SQLite, Content Providers, & Thread Safety


A common source of confusion when implementing ContentProviders is that of thread-safety. We all know that any potentially expensive query should be asynchronous so as not to block the UI thread, but when, if ever, is it OK to make calls to the ContentProvider from multiple threads?

Threads and Content Providers

The documentation on ContentProviders warns that its methods may be called from multiple threads and therefore must be thread-safe:

Data access methods (such as insert(Uri, ContentValues) and update(Uri, ContentValues, String, String[])) may be called from many threads at once, and must be thread-safe.

In other words, Android does not synchronize access to the ContentProvider for you. If two calls to the same method are made simultaneously from separate threads, neither call will wait for the other. Requiring the client to deal with concurrency themselves makes sense from a framework developer’s point of view. The abstract ContentProvider class cannot assume that its subclasses will require synchronization, as doing so would be horribly inefficient.

Ensuring Thread Safety

So now that we know that the ContentProvider is not thread safe, what do we need to do in order to eliminate potential race conditions? Just make every method synchronized, right?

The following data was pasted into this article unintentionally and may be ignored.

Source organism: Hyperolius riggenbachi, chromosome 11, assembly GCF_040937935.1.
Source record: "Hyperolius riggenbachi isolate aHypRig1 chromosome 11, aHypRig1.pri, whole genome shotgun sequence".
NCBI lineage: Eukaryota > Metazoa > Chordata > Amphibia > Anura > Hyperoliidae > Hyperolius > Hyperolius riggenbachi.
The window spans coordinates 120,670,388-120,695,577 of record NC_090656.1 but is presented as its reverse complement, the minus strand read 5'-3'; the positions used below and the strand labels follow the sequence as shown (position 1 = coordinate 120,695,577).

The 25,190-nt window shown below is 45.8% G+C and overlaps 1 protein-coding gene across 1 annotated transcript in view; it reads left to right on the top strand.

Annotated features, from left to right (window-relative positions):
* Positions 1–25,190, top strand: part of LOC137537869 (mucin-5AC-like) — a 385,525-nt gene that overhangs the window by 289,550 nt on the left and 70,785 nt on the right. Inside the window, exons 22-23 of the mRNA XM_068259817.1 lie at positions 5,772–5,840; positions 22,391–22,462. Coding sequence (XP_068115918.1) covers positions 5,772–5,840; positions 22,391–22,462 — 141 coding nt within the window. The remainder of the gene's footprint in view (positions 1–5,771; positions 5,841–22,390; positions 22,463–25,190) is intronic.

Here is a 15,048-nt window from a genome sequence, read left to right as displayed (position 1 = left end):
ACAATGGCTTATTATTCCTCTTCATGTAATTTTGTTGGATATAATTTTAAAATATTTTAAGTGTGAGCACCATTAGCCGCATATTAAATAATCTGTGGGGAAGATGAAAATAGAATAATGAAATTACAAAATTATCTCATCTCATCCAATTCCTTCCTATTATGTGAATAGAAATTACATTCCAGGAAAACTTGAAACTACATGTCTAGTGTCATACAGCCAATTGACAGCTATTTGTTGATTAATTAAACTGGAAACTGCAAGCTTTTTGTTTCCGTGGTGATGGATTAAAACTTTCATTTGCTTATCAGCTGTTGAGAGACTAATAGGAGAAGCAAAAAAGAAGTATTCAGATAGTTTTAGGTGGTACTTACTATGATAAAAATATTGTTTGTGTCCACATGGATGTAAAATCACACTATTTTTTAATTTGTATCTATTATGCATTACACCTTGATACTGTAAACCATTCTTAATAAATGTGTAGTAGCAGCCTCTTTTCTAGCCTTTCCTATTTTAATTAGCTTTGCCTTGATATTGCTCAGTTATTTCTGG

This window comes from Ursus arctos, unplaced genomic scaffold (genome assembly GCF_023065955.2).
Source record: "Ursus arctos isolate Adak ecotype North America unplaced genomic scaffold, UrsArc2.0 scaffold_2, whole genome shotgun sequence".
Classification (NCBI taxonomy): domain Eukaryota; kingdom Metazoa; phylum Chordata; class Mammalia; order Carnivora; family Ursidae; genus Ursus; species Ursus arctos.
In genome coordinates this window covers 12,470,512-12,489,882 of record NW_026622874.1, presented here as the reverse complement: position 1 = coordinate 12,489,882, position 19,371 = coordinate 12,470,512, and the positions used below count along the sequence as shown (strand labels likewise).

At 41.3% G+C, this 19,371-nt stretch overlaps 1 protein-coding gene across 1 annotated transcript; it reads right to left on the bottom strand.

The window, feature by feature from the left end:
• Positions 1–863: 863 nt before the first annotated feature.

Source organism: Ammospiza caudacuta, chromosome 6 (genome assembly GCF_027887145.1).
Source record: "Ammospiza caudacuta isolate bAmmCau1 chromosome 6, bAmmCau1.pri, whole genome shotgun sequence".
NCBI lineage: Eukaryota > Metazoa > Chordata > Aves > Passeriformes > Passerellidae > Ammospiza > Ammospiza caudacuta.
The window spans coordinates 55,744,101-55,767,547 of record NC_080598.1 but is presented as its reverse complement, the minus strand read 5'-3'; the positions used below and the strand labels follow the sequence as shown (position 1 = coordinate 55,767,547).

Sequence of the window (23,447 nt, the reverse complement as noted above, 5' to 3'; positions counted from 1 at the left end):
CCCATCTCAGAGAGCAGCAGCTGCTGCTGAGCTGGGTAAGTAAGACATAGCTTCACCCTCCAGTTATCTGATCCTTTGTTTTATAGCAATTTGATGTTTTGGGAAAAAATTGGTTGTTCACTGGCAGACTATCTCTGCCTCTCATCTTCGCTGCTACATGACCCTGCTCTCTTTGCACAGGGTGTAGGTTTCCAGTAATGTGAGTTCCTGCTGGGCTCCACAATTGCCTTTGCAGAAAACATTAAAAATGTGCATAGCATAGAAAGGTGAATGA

Well… no, not necessarily. Consider a ContentProvider that uses a SQLiteDatabase as its backing data source. As per the documentation, access to the SQLiteDatabase is synchronized by default, thus guaranteeing that no two threads will ever touch it at the same time. In this case, synchronizing each of the ContentProvider’s methods is both unnecessary and costly. Remember that a ContentProvider serves as a wrapper around the underlying data source; whether or not you must take extra measures to ensure thread safety often depends on the data source itself.


Although the ContentProvider lacks in thread-safety, often times you will find that no further action is required on your part with respect to preventing potential race conditions. The canonical example is when your ContentProvider is backed by a SQLiteDatabase; when two threads attempt to write to the database at the same time, the SQLiteDatabase will lock itself down, ensuring that one will wait until the other has completed. Each thread will be given mutually exclusive access to the data source, ensuring the thread safety is met.

This has been a rather short post, so don’t hesitate to leave a comment if you have any clarifying questions. Don’t forget to +1 this post below if you found it helpful!

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